Featured Research

from universities, journals, and other organizations

Scientists decipher genetic code of wheat

Date:
November 28, 2012
Source:
University of Liverpool
Summary:
Scientists have deciphered the genetic code of wheat to help crop breeders increase yield and produce varieties that are better suited to a changing environment.

Scientists at the University of Liverpool have deciphered the genetic code of wheat to help crop breeders increase yield and produce varieties that are better suited to a changing environment.

Wheat is one of the world's most important food crops, accounting for 20% of the world's calorific intake. Global wheat production, however, is under threat from climate change and an increase in demand from a growing human population.

The Liverpool team, at the University's Centre for Genomic Research, used new methods of sequencing DNA to decode the large wheat genome, which meant that scientists could achieve in one year what would have taken decades to do with previous methods. With a team of UK and international collaborators, they developed a novel way of analysing wheat's genetic information to provide breeders with the tools they need to apply the research to breeding programmes.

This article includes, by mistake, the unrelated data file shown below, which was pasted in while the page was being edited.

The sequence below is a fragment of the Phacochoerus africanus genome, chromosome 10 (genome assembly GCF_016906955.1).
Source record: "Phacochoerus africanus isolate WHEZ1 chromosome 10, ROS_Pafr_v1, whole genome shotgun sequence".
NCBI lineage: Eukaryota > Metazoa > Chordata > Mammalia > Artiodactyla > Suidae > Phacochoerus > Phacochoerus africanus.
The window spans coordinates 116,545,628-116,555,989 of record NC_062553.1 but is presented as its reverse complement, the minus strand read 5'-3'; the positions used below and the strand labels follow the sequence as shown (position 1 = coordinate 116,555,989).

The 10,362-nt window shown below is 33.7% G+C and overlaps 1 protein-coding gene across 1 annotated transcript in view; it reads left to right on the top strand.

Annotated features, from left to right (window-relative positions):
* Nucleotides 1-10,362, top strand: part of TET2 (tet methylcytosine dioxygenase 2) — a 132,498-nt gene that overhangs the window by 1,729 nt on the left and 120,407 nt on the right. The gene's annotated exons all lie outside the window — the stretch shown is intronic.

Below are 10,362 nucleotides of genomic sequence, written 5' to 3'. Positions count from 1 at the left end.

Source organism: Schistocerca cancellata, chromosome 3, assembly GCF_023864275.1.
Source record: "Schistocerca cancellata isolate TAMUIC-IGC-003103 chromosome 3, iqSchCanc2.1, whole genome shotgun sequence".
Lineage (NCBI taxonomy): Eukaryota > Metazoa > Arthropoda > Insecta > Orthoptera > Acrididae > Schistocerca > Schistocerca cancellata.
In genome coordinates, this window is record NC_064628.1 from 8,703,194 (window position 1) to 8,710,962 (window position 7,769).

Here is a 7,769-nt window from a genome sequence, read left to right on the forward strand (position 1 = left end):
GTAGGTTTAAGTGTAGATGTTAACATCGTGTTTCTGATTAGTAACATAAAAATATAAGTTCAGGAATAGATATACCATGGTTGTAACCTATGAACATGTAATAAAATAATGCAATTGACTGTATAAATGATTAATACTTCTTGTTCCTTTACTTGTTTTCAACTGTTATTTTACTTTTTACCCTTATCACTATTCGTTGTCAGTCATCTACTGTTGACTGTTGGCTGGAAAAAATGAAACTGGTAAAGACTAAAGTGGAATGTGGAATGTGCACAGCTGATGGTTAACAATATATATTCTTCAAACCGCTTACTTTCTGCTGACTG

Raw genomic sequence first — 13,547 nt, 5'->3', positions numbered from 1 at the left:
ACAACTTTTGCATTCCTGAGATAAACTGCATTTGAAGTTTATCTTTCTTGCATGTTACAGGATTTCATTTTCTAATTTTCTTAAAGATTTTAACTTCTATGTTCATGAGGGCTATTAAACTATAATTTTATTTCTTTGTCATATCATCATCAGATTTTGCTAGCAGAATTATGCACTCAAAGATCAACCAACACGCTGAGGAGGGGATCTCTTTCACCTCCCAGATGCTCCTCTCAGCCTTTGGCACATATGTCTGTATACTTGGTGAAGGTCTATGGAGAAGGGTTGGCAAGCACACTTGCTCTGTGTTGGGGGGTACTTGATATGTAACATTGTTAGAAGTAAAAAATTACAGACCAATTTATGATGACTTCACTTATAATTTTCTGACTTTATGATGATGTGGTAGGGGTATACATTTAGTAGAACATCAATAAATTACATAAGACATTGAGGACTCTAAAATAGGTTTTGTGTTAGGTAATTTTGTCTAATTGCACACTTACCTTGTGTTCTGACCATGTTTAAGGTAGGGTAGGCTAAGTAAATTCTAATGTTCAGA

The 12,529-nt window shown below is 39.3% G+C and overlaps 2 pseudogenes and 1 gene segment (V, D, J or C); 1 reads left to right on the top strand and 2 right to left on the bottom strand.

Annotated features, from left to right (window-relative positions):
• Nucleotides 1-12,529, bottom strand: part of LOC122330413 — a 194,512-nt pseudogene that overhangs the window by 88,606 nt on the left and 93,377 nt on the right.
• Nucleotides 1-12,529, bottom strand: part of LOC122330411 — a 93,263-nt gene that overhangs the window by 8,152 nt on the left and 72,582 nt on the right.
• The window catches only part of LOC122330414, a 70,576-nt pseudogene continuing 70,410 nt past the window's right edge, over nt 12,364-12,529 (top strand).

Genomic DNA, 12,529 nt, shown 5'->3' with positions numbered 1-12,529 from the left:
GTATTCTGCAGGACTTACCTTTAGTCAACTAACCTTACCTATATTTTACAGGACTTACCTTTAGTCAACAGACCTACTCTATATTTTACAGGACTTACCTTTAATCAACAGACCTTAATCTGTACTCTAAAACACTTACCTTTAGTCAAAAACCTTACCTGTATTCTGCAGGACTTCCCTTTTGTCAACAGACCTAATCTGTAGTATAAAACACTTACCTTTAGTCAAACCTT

Funded by the Biotechnology and Biological Sciences Research Council (BBSRC) and published in the journal, Nature, the analysis of more than 90,000 genes, will help wheat breeders produce crop that are better able to cope with disease, drought and other stresses that cause crop losses.

Professor Neil Hall, from the University's Institute of Integrative Biology and lead author of the research, said: "Wheat is a large and complex genome; arguably the most complex genome to be sequenced to date. Although the genome has not been fully decoded, we now have instrumentation that can read DNA hundreds of times faster than the systems that were used to sequence the human genome.

"This technology can now be applied to other genomes previously considered to be too difficult for detailed genetic study, such as sugar cane, an important biofuel crop."

In order to understand the variations of wheat genes and their relationship to each other, scientists, in collaboration with colleagues at the Institute of Bioinformatics and Systems Biology in Germany, compared the genetic sequence to known grass genes, such as rice and barley. Partners at Cold Spring Harbor Laboratory and the University of California in the US, also compared the sequences to simpler genomes of wheat's ancestors.